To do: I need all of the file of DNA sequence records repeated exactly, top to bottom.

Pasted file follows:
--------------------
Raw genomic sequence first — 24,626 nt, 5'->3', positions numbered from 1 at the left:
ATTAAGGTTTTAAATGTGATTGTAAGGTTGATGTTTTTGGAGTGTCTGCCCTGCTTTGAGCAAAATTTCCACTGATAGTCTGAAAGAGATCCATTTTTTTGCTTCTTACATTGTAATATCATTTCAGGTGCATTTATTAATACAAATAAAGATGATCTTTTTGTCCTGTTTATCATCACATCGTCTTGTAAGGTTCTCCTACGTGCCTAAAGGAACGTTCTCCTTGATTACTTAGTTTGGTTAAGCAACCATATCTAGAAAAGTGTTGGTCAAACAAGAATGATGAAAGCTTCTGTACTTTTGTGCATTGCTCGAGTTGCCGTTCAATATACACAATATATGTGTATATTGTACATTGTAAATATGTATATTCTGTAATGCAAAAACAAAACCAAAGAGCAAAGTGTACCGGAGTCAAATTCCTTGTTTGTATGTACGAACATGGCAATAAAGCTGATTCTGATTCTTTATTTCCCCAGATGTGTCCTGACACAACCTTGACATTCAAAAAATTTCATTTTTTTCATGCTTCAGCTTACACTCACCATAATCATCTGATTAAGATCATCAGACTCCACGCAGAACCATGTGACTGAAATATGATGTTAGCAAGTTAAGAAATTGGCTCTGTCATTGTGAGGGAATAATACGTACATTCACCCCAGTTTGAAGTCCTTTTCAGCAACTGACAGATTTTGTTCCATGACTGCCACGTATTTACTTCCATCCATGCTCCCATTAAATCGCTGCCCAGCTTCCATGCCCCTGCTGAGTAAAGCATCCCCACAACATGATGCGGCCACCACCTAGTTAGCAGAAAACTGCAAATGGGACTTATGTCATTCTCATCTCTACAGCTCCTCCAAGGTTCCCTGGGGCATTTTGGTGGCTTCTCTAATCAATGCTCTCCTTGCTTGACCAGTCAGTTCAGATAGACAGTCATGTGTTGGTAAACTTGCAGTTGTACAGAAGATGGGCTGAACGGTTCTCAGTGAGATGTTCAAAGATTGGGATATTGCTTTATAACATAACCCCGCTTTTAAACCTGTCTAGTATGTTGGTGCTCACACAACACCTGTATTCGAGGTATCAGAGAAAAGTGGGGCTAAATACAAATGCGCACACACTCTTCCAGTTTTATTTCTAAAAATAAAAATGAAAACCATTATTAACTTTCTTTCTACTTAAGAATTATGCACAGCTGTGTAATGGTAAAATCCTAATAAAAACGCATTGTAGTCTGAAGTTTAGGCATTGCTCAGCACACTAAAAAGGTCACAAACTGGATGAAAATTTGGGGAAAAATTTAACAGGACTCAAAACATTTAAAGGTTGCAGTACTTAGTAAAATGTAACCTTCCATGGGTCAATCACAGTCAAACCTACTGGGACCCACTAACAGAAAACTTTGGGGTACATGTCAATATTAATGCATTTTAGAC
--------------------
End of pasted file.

Raw genomic sequence first — 24,626 nt, 5'->3', positions numbered from 1 at the left:
ATTAAGGTTTTAAATGTGATTGTAAGGTTGATGTTTTTGGAGTGTCTGCCCTGCTTTGAGCAAAATTTCCACTGATAGTCTGAAAGAGATCCATTTTTTTGCTTCTTACATTGTAATATCATTTCAGGTGCATTTATTAATACAAATAAAGATGATCTTTTTGTCCTGTTTATCATCACATCGTCTTGTAAGGTTCTCCTACGTGCCTAAAGGAACGTTCTCCTTGATTACTTAGTTTGGTTAAGCAACCATATCTAGAAAAGTGTTGGTCAAACAAGAATGATGAAAGCTTCTGTACTTTTGTGCATTGCTCGAGTTGCCGTTCAATATACACAATATATGTGTATATTGTACATTGTAAATATGTATATTCTGTAATGCAAAAACAAAACCAAAGAGCAAAGTGTACCGGAGTCAAATTCCTTGTTTGTATGTACGAACATGGCAATAAAGCTGATTCTGATTCTTTATTTCCCCAGATGTGTCCTGACACAACCTTGACATTCAAAAAATTTCATTTTTTTCATGCTTCAGCTTACACTCACCATAATCATCTGATTAAGATCATCAGACTCCACGCAGAACCATGTGACTGAAATATGATGTTAGCAAGTTAAGAAATTGGCTCTGTCATTGTGAGGGAATAATACGTACATTCACCCCAGTTTGAAGTCCTTTTCAGCAACTGACAGATTTTGTTCCATGACTGCCACGTATTTACTTCCATCCATGCTCCCATTAAATCGCTGCCCAGCTTCCATGCCCCTGCTGAGTAAAGCATCCCCACAACATGATGCGGCCACCACCTAGTTAGCAGAAAACTGCAAATGGGACTTATGTCATTCTCATCTCTACAGCTCCTCCAAGGTTCCCTGGGGCATTTTGGTGGCTTCTCTAATCAATGCTCTCCTTGCTTGACCAGTCAGTTCAGATAGACAGTCATGTGTTGGTAAACTTGCAGTTGTACAGAAGATGGGCTGAACGGTTCTCAGTGAGATGTTCAAAGATTGGGATATTGCTTTATAACATAACCCCGCTTTTAAACCTGTCTAGTATGTTGGTGCTCACACAACACCTGTATTCGAGGTATCAGAGAAAAGTGGGGCTAAATACAAATGCGCACACACTCTTCCAGTTTTATTTCTAAAAATAAAAATGAAAACCATTATTAACTTTCTTTCTACTTAAGAATTATGCACAGCTGTGTAATGGTAAAATCCTAATAAAAACGCATTGTAGTCTGAAGTTTAGGCATTGCTCAGCACACTAAAAAGGTCACAAACTGGATGAAAATTTGGGGAAAAATTTAACAGGACTCAAAACATTTAAAGGTTGCAGTACTTAGTAAAATGTAACCTTCCATGGGTCAATCACAGTCAAACCTACTGGGACCCACTAACAGAAAACTTTGGGGTACATGTCAATATTAATGCATTTTAGAC